Value conservatism

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The social conservatism is a political slogan for socio-political conservatism , which in a society actually or supposedly prevailing values wants to preserve or restore. It differs from value relativism , but is primarily an antithesis to so-called structural conservatism .

The concept of value conservatism was introduced in 1975 by the SPD politician Erhard Eppler in his book Ende oder Wende . Eppler called value conservative a policy that advocates the preservation of nature, a humane and solidary human community, as well as the value and dignity of the individual. Eppler was referring to the environmental and peace movement that grew stronger in the 1970s . This wants to change structures of rule in order to maintain certain values.

In contrast, Eppler saw a structural conservatism anchored in the traditional " conservative camp", which is about maintaining the existing power structures. The concept of structural conservatism was given negative connotations; the organization or person to be criticized is portrayed as the keeper of traditional structures who are hostile to modernization . According to Eppler, structural conservatism is about “the preservation of privileges , positions of power and domination ”.

Social democratic politicians, including Helmut Schmidt , took up this contradiction as early as the 1970s , but by advocating ecological issues , the Greens were also able to claim conservative arguments. The term was later taken up by forces traditionally attributed to conservatism. Conservatives usually reject the charge of structural conservatism.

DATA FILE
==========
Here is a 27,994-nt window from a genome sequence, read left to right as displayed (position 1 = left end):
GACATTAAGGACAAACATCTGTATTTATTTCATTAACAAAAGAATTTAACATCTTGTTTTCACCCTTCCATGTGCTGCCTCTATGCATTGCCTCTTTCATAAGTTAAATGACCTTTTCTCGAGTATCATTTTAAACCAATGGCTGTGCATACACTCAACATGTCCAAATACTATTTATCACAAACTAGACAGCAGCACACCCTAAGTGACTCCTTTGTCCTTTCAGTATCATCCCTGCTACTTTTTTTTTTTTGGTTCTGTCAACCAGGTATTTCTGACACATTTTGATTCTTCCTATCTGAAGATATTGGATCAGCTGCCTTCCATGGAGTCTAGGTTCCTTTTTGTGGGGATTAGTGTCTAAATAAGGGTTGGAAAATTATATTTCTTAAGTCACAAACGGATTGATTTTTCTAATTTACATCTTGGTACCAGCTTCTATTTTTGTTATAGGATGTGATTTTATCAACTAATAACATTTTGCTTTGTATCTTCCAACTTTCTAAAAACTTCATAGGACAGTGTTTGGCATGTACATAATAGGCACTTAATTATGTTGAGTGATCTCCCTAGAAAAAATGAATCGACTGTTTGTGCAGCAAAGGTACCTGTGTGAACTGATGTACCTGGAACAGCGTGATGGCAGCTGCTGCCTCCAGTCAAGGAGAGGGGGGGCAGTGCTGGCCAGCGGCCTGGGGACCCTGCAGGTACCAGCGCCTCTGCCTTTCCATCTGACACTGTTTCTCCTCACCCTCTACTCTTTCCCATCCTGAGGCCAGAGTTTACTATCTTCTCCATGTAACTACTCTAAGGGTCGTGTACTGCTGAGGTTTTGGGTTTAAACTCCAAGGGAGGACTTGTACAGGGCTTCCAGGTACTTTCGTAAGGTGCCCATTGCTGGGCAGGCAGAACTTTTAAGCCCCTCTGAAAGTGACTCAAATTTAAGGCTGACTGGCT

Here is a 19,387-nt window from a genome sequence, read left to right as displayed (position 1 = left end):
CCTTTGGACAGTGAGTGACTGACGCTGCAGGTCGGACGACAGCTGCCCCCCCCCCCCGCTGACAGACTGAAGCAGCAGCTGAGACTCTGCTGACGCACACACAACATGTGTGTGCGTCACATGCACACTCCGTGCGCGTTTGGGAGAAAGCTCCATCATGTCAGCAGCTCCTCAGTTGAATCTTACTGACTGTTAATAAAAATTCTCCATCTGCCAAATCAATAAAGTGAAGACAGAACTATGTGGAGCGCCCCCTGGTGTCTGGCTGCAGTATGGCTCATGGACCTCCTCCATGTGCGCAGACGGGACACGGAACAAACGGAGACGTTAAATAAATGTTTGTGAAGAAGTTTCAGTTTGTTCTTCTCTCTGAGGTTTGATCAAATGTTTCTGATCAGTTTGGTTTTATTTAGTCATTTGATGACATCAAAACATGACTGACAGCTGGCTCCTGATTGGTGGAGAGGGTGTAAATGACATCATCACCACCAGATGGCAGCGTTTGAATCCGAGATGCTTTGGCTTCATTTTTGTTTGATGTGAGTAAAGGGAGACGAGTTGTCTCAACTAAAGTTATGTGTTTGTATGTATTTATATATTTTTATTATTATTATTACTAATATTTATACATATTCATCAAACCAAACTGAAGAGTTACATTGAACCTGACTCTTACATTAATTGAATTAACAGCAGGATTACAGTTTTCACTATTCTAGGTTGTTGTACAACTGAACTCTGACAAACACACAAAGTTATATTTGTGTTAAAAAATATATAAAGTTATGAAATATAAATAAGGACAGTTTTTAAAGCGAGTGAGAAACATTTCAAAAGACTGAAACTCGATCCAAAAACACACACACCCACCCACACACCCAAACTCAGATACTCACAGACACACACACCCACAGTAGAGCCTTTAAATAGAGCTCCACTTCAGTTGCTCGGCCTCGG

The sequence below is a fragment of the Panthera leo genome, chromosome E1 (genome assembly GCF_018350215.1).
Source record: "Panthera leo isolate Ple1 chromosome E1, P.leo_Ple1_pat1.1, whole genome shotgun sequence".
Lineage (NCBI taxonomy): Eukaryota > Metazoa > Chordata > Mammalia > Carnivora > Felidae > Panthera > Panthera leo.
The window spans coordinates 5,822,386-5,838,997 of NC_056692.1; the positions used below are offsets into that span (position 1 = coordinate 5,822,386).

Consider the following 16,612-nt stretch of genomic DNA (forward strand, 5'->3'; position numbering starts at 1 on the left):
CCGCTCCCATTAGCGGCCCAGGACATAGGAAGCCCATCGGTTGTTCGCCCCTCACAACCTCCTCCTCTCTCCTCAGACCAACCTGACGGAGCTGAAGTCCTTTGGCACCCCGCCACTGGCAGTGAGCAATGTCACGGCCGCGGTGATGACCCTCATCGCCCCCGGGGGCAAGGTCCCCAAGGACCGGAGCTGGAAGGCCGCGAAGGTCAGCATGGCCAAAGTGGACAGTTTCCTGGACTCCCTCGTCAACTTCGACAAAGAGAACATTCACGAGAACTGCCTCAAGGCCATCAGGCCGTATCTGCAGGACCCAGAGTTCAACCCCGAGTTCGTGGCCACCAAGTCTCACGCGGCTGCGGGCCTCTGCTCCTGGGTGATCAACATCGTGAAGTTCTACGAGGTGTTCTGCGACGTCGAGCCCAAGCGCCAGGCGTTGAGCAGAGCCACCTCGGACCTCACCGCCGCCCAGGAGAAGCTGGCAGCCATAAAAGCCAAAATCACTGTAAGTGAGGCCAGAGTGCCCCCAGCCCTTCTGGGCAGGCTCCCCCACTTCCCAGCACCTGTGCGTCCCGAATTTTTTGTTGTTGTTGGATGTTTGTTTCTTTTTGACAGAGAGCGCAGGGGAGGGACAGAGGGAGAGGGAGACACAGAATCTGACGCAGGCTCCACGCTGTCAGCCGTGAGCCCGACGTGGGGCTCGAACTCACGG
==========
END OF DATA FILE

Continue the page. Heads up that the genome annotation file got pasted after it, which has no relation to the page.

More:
1. ^ A b Walter Euchner and Helga Grebing : History of social ideas in Germany: Socialism - Catholic social teaching - Protestant social ethics. A manual. VS Verlag, Wiesbaden 2005, p. 503 f.
  2. a b Kurt Lenk : German Conservatism . Campus, Frankfurt am Main 1989, p. 26.
  3. Erhard Eppler: End or turn. From the feasibility of the necessary . Deutscher Taschenbuch-Verlag, Munich 1975, ISBN 3-423-01221-8 .
  4. Bernd Heidenreich : Political Theories of the 19th Century: Conservatism, Liberalism, Socialism. Akademie Verlag, Berlin 2002, pp. 23, 211.
  5. ^ Sven-Uwe Schmitz: Conservatism . VS Verlag, Wiesbaden 2009, p. 143.
  6. See Gerhard Strauss, Ulrike Haß , Gisela Harras: explosive words from agitation to zeitgeist. de Gruyter, Berlin 1989, p. 213. ISBN 978-3110120783 .